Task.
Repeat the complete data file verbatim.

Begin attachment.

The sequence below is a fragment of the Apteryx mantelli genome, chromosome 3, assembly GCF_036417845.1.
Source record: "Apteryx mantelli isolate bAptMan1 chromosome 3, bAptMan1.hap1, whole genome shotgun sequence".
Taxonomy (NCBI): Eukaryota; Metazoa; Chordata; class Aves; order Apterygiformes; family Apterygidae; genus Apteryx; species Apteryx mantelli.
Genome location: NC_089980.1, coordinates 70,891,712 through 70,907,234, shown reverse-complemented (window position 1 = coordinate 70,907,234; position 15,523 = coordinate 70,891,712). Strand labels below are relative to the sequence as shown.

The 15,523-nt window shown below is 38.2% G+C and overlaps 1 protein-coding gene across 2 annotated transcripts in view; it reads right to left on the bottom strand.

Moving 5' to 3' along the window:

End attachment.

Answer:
The sequence below is a fragment of the Apteryx mantelli genome, chromosome 3, assembly GCF_036417845.1.
Source record: "Apteryx mantelli isolate bAptMan1 chromosome 3, bAptMan1.hap1, whole genome shotgun sequence".
Taxonomy (NCBI): Eukaryota; Metazoa; Chordata; class Aves; order Apterygiformes; family Apterygidae; genus Apteryx; species Apteryx mantelli.
Genome location: NC_089980.1, coordinates 70,891,712 through 70,907,234, shown reverse-complemented (window position 1 = coordinate 70,907,234; position 15,523 = coordinate 70,891,712). Strand labels below are relative to the sequence as shown.

The 15,523-nt window shown below is 38.2% G+C and overlaps 1 protein-coding gene across 2 annotated transcripts in view; it reads right to left on the bottom strand.

Moving 5' to 3' along the window: